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Thread: Benefits from 3/4" Supply lines or a bad thing

  1. #1

    Default Benefits from 3/4" Supply lines or a bad thing

    Hi everyone,

    Great forum! This is my first post here, but searched here a few times searching for answers to my questions.

    We are building a new house, and are at the plumbing rough in stage. The question I have is basically, will I benefit from running 3/4" copper supply lines to all fixtures, then reducing to 1/2" at the connections or in my case, might it be a bad thing.

    We are on a well that gives us approx 10 gpm on a Constant Pressure system. However, there is a bit of silt coming through so we have two 'canister/bag' filters, a softener and then an 'Ultrafiltration' system (I know!!!).

    With all that said, if I use 3/4" copper supply lines to all the fixtures/bathrooms, will there be any added benefit, or could this be detrimental (ie more volume but sacrafice pressure)

    I have been getting differing opinions.

    Hopefully this is enough information

    Thanks
    Rob

  2. #2
    Plumbing Designer FloridaOrange's Avatar
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    For a given volume the pressure will go up when you reduce the pipe size. A "typical" house will have 3/4" hot and cold "trunk" lines with 1/2" branches to the bathrooms, kitchen, washing machine and hose bibbs. Having a 3/4" hot water line longer than you really need will mean having to clear out a larger volume of cooled down hot water to the end point before you get hot water.
    Matt
    Semi-professional plumbing designer
    Enjoying life in SW Florida

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    Master Plumber nhmaster's Avatar
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    I find that these days, there is no such thing as a typical house anymore. These questions can only be answered by doing the calculations based on SFU, distance, and pressure along with pipe material used. Anything else is a crap shoot.

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    Retired Defense Industry Engineer jadnashua's Avatar
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    The larger pipe would provide the flow, if you needed it (and you may not) without a pressure drop. Since you aren't paying for the water, except for the power to pump it, wasting some waiting for hot may not be an issue. The larger pipe will waste more water unless you recirculate. If it is, then plumb the house with a dedicated return line so you can (maybe later) add a recirculation system. If you are careful about the layout, you can get this to work without using a pump, but it's easier to add a pump. Lots of ways to control the pump - occupancy sensor, timer, demand switch, thermostat, and lots of companies that make systems.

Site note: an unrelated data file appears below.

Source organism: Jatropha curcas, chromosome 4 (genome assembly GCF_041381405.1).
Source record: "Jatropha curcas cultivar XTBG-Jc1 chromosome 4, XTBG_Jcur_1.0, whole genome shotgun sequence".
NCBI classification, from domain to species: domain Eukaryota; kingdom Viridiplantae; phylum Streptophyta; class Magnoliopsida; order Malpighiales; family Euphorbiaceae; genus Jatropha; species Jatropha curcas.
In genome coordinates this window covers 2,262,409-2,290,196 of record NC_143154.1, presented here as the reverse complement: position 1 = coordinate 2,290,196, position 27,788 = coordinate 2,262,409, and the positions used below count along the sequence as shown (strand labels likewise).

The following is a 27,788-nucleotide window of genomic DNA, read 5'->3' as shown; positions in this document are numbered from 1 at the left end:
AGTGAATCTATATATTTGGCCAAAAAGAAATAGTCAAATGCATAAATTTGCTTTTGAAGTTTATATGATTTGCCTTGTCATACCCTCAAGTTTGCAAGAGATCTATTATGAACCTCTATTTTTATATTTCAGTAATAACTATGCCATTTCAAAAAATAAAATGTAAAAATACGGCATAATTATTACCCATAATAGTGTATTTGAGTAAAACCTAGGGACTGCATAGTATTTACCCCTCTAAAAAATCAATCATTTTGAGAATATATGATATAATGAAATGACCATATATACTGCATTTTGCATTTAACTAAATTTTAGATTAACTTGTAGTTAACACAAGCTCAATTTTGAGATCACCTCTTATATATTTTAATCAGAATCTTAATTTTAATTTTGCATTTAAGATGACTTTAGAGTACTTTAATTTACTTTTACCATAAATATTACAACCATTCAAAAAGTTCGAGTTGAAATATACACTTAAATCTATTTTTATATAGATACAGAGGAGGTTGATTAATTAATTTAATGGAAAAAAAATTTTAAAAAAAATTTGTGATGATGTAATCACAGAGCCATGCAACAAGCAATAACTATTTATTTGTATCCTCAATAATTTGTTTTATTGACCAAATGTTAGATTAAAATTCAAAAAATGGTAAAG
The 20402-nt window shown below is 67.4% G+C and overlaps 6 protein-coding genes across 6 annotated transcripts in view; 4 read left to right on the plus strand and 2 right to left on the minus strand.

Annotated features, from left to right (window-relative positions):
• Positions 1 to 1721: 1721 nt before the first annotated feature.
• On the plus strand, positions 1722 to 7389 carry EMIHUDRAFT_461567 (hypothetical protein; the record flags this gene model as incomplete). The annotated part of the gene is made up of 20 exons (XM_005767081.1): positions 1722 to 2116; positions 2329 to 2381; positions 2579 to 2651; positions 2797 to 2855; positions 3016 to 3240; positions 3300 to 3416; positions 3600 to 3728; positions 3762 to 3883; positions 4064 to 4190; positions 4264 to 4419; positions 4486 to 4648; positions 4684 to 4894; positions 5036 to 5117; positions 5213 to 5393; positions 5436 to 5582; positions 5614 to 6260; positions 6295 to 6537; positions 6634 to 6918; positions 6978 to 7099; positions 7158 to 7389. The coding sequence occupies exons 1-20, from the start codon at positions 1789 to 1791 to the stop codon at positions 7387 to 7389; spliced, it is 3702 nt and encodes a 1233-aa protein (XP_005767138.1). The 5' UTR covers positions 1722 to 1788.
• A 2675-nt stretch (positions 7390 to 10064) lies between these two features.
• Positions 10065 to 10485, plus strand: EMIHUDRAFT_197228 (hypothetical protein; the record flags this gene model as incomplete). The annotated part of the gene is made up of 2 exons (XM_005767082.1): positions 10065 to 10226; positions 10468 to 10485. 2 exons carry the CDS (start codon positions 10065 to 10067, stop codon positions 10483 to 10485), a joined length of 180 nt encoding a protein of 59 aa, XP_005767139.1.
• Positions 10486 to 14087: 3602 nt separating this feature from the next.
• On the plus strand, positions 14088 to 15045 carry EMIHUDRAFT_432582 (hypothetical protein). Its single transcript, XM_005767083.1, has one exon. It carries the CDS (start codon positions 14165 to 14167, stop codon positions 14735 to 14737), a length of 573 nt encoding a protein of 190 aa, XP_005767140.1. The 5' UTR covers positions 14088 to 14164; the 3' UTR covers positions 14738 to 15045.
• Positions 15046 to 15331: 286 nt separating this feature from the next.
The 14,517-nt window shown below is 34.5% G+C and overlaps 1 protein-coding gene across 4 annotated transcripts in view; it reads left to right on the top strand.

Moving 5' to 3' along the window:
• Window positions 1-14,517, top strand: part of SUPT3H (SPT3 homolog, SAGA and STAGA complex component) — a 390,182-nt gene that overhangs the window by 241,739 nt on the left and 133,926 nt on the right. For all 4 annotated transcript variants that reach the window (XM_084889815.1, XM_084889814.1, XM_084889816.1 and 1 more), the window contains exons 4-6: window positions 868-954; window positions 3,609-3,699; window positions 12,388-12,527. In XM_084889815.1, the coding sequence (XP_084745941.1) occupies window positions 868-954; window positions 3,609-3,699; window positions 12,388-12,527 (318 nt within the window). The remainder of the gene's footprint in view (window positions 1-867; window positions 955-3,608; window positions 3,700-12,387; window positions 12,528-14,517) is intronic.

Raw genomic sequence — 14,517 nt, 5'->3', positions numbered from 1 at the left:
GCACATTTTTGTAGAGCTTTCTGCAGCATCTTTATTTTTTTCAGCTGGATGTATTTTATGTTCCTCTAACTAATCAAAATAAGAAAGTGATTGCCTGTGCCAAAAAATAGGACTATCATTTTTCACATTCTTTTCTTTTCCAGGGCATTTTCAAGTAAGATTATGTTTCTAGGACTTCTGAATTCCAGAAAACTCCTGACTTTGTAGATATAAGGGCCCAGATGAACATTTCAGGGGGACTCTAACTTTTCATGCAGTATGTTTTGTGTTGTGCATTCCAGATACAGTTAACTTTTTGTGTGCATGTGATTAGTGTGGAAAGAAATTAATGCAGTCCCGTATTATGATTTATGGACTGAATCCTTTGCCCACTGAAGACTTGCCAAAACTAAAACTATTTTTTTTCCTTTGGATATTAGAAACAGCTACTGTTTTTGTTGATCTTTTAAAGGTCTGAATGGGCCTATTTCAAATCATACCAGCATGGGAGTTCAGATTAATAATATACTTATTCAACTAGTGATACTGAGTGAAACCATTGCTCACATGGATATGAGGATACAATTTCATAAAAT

Jim DeBruycker
    Important note - I'm not a pro
    Retired Defense Industry Engineer; Schluter 2.5-day Workshop Completed 2013, 2014

  5. #5

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    Quote Originally Posted by nhmaster View Post
    These questions can only be answered by doing the calculations based on SFU, distance, and pressure along with pipe material used. Anything else is a crap shoot.
    Ahem, the correct technical term for 'crap shoot' is the waste pipe.

    Sorry I couldn't resist
    -rick

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    Master Plumber nhmaster's Avatar
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    When it's there, ya gotta take it

  7. #7
    Plumbing Contractor for 49 years johnjh2o1's Avatar
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    The old rule of thumb is don't put two fixtures on 1/2". There are exceptions to this, like showers with more then one head or large tubs with 3/4" tapings on the faucets. Most codes are based on this.

    John

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    Forum Admin, Expert Plumber Terry's Avatar
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    I believe that was only two fixtures on 1/2"
    If you have a kitchen sink 40 feet from anything else, it would take a long time to clear the line, and you are feeding it with a 3/8" supply.
    It would make no sense to run 3/4" to it.

    In the Seattle area, many homes are required to have a 1-1/4" water service.

    A plumber would take out his code book and add the values based on pressure and distance.


  9. #9
    Moderator & Master Plumber hj's Avatar
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    The thing that determines the water line size is the faucet it is connected to. Very few faucets will benefit from a 3/4" inch supply line, but there are no bad consequences, other than the cost, of doing it.

  10. #10
    In the Trades Gary Swart's Avatar
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    As pointed out already, a 3/4" pipe holds much more water than a 1/2" pipe, so the time and water wasted purging a 3/4" hot water line of cold water can be considerable if the length of pipe is very long at all. Even with 1/2" pipe, a recirculating pump is a great innovation as you have virtually instant hot water at any outlet and at any time.

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